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New Matilda Monday, July 6, 2015 - 21:31 Source

Details on how to support New Matilda, and some struggling organisations that need the help too.

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Club Troppo Monday, July 6, 2015 - 20:37 Source

From time to time you hear the argument that Australia would be a much better place if only we could actively “decentralise” population. The argument is we should encourage people out of our big cities – notably Sydney and Melbourne – and into smaller cities, like Wollongong and Ballarat. In pursuit of this, various governments over the years have tried to move departments out to regional cities. The Victorian government under John Brumby even ran an advertising campaign in Melbourne encouraging people to move out and resettle in regional Victoria.

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The Australian Independent Media Network Monday, July 6, 2015 - 20:31 Source

David Malouf is one of Australia’s most accomplished writers. This is his 2009 rendering of sections of Homer’s Iliad– roughly, a much abbreviated version of books 16 to 23. But it explores details not in the original, and exhibits a grace and imagination that befits both the story and the writer.

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En Passant Monday, July 6, 2015 - 19:23 Source

“Hegemony” comes from a classical Greek word meaning to lead. Hegemony is another word for leadership. It doesn’t mean that everyone agrees with you on everything or has joined your political force or movement in society.

It means that the majority is prepared to follow your lead on the vital questions, or some of them, of the day. The No camp, anchored on the radical left and in the working class of Greece, is hegemonic across the country.

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The Australian Independent Media Network Monday, July 6, 2015 - 18:26 Source

A metaphor occurred to me today about the Abbott government and I felt it was good enough to share. There’s nothing like a good metaphor to clarify how you feel about something; in this case to remind us how destructive and dangerous the Abbott government is for our country.

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En Passant Monday, July 6, 2015 - 17:50 Source

Longer piece a bit later.

The resignation by Yanis Varoufakis. Lots of people not liking it. Forget the Paris Match stuff and the ridiculous European media focus on his shirts and motorbike. He was and is popular. Especially his defiant tone last week.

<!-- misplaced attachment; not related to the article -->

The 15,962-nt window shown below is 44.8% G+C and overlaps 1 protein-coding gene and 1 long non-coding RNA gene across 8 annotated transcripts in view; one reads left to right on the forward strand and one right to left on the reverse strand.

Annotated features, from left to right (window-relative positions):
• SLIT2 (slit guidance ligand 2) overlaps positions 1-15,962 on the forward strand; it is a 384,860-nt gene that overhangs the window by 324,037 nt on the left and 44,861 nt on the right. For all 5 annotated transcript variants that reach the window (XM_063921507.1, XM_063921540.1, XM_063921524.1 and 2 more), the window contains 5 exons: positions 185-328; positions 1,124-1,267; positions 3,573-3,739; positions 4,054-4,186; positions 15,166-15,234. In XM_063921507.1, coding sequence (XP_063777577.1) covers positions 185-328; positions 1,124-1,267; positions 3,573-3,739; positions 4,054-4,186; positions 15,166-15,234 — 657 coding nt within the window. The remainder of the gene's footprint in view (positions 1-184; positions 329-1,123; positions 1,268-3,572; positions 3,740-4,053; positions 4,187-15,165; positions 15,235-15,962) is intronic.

In laiko, popular Greece he was seen as gutsy and standing up for the country against Troika. All the headlines about him facing hostility at meetings helped that image. People have just registered a defiant NO in every part of Greece.

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The Sniper Monday, July 6, 2015 - 17:41 Source

The failure of white Australia to recognise Indigenous inhabitants in the Constitution from the very beginning has been an on-going disaster.
Reports to the English government and instructions to Governor Phillip make it clear the land was occupied and the original inhabitants were to be treated with respect.
Pretty weird when you think about it. We’re going to invade them and steal their land for settlement, but be nice about it.

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The Australian Independent Media Network Monday, July 6, 2015 - 17:25 Source

“When Abbott was voted in, various jokes circulated about Australia returning to the 1950s.  It seems that these weren’t too far from the truth” writes Kate M.

In the 1950s

When communism reached Vietnam in the 1950s, paranoia struck the country! Anyone you knew could be a ‘red’. And there was a fairly good chance there were ‘reds under the bed’.

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The Australian Independent Media Network Monday, July 6, 2015 - 17:09 Source
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MacroBusiness Monday, July 6, 2015 - 16:18 Source

Chris Weston, Chief Market Strategist at IG Markets I am going to be the first to put my hand up and say I expected a much more aggressive reaction to a ‘no’ vote. It has to be said that despite markets adopting a definitive risk-aversion feel, the mood has felt quite calm and there is

The post ASX at the close appeared first on MacroBusiness.

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John Quiggin Monday, July 6, 2015 - 15:46 Source

A new sandpit for long side discussions, idees fixes and so on. Unless directly responding to the OP, all discussions of nuclear power, MMT and conspiracy theories should be directed to sandpits (or, if none is open, message boards).

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MacroBusiness Monday, July 6, 2015 - 15:46 Source

Fresh from the blog of Yanis Varoufakis: The referendum of 5th July will stay in history as a unique moment when a small European nation rose up against debt-bondage. Like all struggles for democratic rights, so too this historic rejection of the Eurogroup’s 25th June ultimatum comes with a large price tag attached. It is, therefore,

The post Yanis driven out appeared first on MacroBusiness.

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John Quiggin Monday, July 6, 2015 - 15:45 Source

Another Monday Message Board. Post comments on any topic. Civil discussion and no coarse language please. Side discussions and idees fixes to the sandpits, please.

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John Quiggin Monday, July 6, 2015 - 15:40 Source

I wrote this for The Guardian and Crooked Timber in response to the Greek referendum result.